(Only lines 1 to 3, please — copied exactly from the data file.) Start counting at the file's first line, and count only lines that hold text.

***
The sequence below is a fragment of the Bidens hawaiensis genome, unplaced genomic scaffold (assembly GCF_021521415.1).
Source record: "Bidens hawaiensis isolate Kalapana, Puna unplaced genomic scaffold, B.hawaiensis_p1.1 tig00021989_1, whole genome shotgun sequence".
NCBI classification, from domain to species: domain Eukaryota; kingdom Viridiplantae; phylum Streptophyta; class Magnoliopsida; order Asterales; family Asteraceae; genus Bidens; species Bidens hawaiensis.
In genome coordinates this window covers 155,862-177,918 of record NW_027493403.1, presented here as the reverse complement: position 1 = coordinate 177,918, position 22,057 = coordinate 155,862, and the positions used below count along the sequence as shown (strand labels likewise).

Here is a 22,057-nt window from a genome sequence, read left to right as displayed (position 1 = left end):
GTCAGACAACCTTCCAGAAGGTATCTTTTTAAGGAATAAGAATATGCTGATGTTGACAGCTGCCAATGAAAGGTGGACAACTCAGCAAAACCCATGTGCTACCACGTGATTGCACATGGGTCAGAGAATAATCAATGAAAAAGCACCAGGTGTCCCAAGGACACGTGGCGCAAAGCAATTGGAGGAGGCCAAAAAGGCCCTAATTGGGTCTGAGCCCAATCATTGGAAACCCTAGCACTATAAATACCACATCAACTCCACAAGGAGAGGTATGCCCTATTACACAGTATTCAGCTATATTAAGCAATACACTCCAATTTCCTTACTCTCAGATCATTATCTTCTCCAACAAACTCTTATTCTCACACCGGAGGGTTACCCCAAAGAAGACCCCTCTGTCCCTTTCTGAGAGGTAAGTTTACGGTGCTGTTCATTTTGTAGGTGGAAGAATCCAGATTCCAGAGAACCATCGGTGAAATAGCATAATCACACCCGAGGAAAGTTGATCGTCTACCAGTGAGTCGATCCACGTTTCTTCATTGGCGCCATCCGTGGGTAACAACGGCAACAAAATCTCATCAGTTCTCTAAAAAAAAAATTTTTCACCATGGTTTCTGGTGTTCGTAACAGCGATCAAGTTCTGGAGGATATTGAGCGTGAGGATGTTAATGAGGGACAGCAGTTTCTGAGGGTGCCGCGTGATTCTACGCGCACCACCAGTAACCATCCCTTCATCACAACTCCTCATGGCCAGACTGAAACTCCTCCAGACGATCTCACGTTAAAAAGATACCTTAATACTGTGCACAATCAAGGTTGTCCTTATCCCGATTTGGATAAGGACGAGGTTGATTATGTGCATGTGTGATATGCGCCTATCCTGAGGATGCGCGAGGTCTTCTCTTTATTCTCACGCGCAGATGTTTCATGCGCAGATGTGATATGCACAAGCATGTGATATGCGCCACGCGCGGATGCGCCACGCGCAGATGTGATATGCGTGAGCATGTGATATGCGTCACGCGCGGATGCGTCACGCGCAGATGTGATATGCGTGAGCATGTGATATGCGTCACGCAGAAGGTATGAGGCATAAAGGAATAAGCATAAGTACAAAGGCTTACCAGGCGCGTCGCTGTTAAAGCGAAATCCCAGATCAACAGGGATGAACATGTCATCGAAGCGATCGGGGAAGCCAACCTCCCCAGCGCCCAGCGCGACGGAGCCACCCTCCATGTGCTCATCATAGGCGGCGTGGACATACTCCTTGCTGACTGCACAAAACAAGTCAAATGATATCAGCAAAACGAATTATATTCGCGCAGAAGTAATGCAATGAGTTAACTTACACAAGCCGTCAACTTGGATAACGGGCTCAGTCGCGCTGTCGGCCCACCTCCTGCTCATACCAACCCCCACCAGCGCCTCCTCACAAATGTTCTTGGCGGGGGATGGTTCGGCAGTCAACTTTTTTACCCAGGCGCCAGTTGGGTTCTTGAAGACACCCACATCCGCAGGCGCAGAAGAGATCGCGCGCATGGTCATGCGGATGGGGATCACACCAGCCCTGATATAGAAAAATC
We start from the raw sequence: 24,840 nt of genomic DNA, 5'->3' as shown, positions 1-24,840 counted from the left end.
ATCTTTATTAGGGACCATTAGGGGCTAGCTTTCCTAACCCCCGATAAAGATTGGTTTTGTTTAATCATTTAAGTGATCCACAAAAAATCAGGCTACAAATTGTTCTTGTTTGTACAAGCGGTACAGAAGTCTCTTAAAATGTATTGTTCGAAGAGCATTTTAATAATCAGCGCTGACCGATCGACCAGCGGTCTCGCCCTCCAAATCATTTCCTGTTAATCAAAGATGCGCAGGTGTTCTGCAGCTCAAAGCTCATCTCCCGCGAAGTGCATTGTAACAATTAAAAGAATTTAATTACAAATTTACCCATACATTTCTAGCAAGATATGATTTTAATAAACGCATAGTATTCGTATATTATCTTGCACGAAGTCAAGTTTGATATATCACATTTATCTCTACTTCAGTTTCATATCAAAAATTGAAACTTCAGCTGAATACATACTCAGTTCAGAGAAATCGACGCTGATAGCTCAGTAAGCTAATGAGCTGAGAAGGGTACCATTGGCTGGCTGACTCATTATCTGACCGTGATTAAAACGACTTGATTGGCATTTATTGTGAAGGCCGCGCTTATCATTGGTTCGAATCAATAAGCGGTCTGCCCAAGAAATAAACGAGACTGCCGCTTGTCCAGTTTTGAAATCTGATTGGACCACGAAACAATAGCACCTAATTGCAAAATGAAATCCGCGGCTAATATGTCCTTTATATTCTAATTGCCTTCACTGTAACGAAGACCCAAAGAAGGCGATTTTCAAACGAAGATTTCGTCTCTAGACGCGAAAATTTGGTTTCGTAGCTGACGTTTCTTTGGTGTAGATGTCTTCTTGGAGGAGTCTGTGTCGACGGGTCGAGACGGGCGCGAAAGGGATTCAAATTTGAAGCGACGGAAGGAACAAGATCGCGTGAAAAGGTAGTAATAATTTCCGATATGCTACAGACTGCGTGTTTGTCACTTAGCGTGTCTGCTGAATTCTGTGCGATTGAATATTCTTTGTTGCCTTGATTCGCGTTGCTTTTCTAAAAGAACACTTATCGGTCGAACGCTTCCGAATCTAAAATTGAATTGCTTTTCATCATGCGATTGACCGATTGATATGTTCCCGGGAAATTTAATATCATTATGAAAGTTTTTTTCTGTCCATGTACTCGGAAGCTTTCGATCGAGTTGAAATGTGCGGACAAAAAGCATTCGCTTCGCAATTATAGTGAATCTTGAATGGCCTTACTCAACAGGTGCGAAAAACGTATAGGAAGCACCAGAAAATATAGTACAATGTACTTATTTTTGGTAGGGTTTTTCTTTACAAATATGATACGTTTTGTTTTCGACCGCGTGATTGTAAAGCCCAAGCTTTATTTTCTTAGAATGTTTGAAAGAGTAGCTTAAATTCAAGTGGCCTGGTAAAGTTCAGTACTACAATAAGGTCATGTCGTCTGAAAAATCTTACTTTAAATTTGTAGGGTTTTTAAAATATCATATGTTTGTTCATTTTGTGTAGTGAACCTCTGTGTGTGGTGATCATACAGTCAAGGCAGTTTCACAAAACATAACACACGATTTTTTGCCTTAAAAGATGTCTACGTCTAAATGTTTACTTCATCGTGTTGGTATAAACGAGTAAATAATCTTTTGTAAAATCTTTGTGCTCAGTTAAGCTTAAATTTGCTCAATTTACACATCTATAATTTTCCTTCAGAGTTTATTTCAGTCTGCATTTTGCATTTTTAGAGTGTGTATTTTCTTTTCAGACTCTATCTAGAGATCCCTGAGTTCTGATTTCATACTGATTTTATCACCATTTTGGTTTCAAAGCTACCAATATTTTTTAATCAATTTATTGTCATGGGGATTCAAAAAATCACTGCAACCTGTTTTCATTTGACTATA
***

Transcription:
The sequence below is a fragment of the Bidens hawaiensis genome, unplaced genomic scaffold (assembly GCF_021521415.1).
Source record: "Bidens hawaiensis isolate Kalapana, Puna unplaced genomic scaffold, B.hawaiensis_p1.1 tig00021989_1, whole genome shotgun sequence".
NCBI classification, from domain to species: domain Eukaryota; kingdom Viridiplantae; phylum Streptophyta; class Magnoliopsida; order Asterales; family Asteraceae; genus Bidens; species Bidens hawaiensis.